The day has finally come – the financial ties have been cut and you’re free from your mortgage payments.
When your mortgage is close to the end, what happens next all depends on whether you have a repayment mortgage or an interest-free mortgage. Let’s take a closer look.
I’ve come to end of my repayment mortgage – what do I need to do?
When you take out a repayment mortgage, you agree to a term, typically 25 years, that your repayments will be spread across. As long as you’ve paid off everything you owe, once this term ends, you’ll be mortgage-free.
There are a few things that can change the initial agreed term of your mortgage. For example, if you’ve previously struggled with keeping up with your payments and have fallen behind with your payments as a result, your mortgage term will be extended until you’ve cleared the debt in full.
Although extending your mortgage term can make your payments more manageable each month, you should bear in mind that the longer the term, the more interest you’ll pay.
On the flipside, if you come into money and decide to pay your mortgage off outright, you’ll be debt-free quicker. Clearing your mortgage early means you pay less interest.
Just be aware that some lenders will charge you a penalty fee to clear your mortgage early. The exit fee will depend on the mortgage provider and the particular deal you’re on.
It may also be worth seeking professional financial advice to find the best option for you. For example, if you have several lines of credit open, like loans and credit cards as well as your mortgage, you should think carefully whether it’s worth paying these off first. rates on mortgage payments is relatively low when compared to the typical interest rates on other borrowing.
Once your mortgage has been paid back, there’s not a great deal of things that you’ll need to do.
You should contact the Land Registry, which holds information on the ownership of the property, to inform them that your mortgage had ended. You should also receive documents from the mortgage provider as prove that you’re no longer financially tied to them.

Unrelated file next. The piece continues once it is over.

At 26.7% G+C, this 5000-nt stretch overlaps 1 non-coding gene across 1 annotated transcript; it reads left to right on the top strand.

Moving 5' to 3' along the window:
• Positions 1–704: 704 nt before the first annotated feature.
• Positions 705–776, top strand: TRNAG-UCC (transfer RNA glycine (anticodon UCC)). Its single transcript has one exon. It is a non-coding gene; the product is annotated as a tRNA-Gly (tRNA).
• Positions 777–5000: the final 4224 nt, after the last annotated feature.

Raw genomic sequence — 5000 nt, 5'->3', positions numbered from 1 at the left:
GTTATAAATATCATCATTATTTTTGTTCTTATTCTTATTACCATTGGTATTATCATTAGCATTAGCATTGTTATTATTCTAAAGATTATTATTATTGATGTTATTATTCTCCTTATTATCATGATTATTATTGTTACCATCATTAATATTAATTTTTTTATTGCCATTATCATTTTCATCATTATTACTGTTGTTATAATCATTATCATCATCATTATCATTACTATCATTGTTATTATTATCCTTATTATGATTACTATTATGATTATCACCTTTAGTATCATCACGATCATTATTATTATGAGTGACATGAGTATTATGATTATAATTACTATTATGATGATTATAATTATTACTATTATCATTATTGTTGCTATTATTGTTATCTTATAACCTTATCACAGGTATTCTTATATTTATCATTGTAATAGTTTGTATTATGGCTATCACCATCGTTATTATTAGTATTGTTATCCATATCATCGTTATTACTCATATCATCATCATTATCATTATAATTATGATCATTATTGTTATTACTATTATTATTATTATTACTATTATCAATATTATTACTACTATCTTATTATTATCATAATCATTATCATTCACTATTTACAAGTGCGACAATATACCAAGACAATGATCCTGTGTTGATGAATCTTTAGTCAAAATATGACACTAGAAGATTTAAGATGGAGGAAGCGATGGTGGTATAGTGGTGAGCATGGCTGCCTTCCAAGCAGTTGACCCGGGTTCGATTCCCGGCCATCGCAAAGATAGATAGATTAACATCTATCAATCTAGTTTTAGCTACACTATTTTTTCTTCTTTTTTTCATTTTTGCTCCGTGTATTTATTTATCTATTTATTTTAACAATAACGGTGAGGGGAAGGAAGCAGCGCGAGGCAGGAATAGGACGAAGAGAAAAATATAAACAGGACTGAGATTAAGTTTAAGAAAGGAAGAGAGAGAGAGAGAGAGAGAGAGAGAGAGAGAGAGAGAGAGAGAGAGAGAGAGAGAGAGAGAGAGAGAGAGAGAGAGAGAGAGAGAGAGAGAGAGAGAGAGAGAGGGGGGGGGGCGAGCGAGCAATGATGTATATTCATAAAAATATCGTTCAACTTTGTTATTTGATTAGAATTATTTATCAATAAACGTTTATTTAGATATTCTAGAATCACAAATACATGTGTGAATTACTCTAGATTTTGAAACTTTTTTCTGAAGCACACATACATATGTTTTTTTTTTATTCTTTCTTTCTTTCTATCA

You’re within your rights to request your Title Deeds, which is the official documentation showing you own the property. If your home is registered with the Land Registry, you can request a copy of the deeds.
How does it work with an interest-only mortgage?
Following the tightened regulations of the Mortgage Market Review in 2014, there has been a sharp decline in the number of people taking out interest-only mortgages.
With this type of mortgage, your monthly payment covers only the interest on your mortgage and none of the property capital. This means that when the mortgage term ends, you’ll still owe the full mortgage debt.
If you’ve come to the end of your interest-only mortgage, there are several options you can consider.
You may have the option to remortgage. Depending on the lender, they may agree for you to switch to a repayment mortgage, but the repayments are likely to be higher.
Another point to consider is your age. The lender may not agree to you signing another 25-year mortgage term if this will take you into your retirement years. This means that you’ll have a shorter term, which could also mean higher mortgage payments.
At the end of your interest-only mortgage term, you could choose to sell the property as a way of clearing your debt with your lender. As long as the property is not in negative equity, this could be a suitable option.
For more advice on mortgages, be sure to check out our blog.
Disclaimer: All information and links are correct at the time of publishing.